A version of this story originally appeared on the Strategist US.
If you’re looking for the most powerful hair dryer or the handiest chef’s knife, those things can be easy enough to find. Other objects of desire are a little more taste-based. What’s the next status water bottle or hand wash, for instance? If you have a burning question about the next fanny pack or Noah rugby shirt, Chris Black is here to answer it in a regular column.
What a timely question. Over the holiday break, while you were skiing, eating your way through Japan, or basking in the Bali sun, I was having back-to-back dental surgeries and recovering at my parents’ house. It was a journey, and weeks later, I’m almost back to normal. Tooth stuff has been on the brain!
Can you recommend a stylish nightstand or side table?
The Ionick side table from Matter that I have my eye on retails for £3130 … which is … too much. Luckily, I have some more affordable options on deck!
This low table that Charles and Ray Eames designed for Herman Miller is perfect if you keep your bed low to the ground (but not a mattress on the floor — grow up). It comes in a myriad of finishes that all feature the iconic wire base.
Hay’s Don’t Leave Me Side Table (sounds like a Smiths song title) has a cleverly placed handle for easy movement from room to room, should you ever tire of it next to your bed. Made from powder-coated steel, it’s also super light and comes in black, white, and three other neutralish colours in addition to this “racing green.”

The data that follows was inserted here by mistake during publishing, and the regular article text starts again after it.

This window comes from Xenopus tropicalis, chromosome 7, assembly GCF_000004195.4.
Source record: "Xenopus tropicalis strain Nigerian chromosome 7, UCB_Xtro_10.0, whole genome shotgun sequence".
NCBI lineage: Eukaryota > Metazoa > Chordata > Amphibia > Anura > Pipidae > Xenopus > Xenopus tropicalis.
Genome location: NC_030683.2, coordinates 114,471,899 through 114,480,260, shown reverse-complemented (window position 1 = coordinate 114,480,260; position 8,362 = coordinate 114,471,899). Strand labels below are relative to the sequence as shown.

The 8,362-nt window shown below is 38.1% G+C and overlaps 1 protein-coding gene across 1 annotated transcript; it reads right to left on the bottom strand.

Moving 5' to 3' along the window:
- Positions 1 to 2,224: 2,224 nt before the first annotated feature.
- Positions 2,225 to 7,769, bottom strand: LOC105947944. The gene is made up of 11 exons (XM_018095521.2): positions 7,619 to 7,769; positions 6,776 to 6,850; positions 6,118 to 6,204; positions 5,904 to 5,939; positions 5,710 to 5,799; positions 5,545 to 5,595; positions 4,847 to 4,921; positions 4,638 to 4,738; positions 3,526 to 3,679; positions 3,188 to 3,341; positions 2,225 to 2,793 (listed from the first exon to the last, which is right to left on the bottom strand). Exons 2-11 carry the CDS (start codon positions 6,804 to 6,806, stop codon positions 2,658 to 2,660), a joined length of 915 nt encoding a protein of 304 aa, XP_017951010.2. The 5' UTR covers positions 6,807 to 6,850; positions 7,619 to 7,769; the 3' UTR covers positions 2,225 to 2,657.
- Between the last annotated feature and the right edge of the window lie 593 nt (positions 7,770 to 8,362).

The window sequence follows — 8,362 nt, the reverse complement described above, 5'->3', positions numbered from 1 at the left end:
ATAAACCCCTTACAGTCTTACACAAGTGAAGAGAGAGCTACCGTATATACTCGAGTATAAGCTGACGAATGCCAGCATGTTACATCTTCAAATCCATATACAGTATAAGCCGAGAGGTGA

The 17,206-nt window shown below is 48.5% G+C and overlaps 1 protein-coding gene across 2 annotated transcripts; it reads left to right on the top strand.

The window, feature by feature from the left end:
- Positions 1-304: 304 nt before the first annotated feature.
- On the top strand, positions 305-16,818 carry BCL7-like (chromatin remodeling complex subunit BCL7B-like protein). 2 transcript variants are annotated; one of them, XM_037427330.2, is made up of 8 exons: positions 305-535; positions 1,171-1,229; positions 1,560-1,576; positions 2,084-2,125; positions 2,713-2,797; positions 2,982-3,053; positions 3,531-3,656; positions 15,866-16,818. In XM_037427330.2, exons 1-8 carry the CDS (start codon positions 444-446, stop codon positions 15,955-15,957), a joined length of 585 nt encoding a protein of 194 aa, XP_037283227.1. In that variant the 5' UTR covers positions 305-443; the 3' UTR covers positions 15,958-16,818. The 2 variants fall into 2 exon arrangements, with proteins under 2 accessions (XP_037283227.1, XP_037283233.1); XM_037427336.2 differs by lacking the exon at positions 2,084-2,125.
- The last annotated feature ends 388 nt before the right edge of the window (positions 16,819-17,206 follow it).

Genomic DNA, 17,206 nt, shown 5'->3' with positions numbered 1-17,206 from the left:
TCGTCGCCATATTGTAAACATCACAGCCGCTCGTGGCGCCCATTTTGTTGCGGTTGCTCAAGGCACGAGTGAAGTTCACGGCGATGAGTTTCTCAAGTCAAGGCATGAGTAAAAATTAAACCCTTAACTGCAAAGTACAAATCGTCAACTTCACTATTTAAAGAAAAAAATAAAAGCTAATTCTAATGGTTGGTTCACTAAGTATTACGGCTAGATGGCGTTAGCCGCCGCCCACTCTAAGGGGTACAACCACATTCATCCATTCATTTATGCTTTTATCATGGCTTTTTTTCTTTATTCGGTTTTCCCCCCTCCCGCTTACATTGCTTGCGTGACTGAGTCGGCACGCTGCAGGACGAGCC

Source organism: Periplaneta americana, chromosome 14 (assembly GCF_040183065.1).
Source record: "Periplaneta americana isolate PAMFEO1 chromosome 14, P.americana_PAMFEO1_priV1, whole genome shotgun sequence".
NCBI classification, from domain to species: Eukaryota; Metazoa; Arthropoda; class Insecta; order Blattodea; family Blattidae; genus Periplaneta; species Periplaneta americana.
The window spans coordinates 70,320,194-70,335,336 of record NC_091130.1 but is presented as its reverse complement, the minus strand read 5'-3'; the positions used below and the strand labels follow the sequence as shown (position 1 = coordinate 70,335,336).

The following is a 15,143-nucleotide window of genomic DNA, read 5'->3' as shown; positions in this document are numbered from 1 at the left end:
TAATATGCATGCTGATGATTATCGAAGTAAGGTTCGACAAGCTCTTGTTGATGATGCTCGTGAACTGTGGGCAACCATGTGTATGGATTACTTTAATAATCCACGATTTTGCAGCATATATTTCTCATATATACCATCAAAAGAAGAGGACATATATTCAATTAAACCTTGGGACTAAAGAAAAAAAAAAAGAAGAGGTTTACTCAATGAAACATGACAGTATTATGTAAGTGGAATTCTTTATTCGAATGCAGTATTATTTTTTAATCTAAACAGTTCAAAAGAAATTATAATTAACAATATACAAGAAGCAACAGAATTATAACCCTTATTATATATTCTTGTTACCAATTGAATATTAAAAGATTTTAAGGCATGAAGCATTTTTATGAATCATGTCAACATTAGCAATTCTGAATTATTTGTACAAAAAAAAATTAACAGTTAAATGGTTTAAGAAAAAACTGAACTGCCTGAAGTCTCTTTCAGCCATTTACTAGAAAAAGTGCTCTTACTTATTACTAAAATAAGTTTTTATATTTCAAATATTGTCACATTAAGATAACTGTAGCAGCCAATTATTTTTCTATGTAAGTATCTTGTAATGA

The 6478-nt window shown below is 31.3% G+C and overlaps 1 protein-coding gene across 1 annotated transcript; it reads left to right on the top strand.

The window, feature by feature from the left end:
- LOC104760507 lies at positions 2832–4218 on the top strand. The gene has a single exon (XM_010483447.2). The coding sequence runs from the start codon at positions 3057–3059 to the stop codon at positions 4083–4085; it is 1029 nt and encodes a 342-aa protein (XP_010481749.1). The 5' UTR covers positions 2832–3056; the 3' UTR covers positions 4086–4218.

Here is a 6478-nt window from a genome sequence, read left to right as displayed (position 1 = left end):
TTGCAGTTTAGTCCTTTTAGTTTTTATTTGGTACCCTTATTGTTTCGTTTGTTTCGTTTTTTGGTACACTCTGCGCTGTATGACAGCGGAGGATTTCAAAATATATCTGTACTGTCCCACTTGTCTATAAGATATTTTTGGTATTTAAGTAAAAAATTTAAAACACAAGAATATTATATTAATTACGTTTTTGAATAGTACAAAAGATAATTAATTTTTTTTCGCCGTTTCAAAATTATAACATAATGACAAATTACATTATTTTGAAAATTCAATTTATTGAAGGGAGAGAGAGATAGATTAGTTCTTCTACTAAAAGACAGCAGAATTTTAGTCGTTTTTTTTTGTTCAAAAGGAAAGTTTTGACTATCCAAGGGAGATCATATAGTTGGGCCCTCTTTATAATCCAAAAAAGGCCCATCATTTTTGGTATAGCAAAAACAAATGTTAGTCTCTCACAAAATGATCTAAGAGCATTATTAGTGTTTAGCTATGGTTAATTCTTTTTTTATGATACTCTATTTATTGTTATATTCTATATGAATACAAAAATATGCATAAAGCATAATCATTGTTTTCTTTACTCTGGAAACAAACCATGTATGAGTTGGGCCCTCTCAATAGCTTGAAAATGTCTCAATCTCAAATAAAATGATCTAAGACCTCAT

What’s on your reading list these days?
Ah, yes, the beginning of a new year, a new decade. We should all hope to read more!
If you have even a passing interest in the art world, I highly recommend Michael Shnayerson’s Boom: Mad Money, Mega Dealers, and the Rise of Contemporary Art. It details all the big personalities, big transactions, and market manipulations within that industry from the 1940s until today, featuring characters like the wheeling-and-dealing gallerists Larry Gagosian and Gavin Brown, along with iconic artists like Jackson Pollock, Andy Warhol, and Cy Twombly. An exceptional look behind the curtain.
Ben Lerner’s The Topeka School has garnered a lot of attention … because it is actually that good. It’s a family drama set in the Midwest at the turn of the century (1997). The overarching theme is the challenge of raising a good son in a culture of toxic masculinity, but the story also touches on the fall of public speech and the continuing identity crisis among white men.
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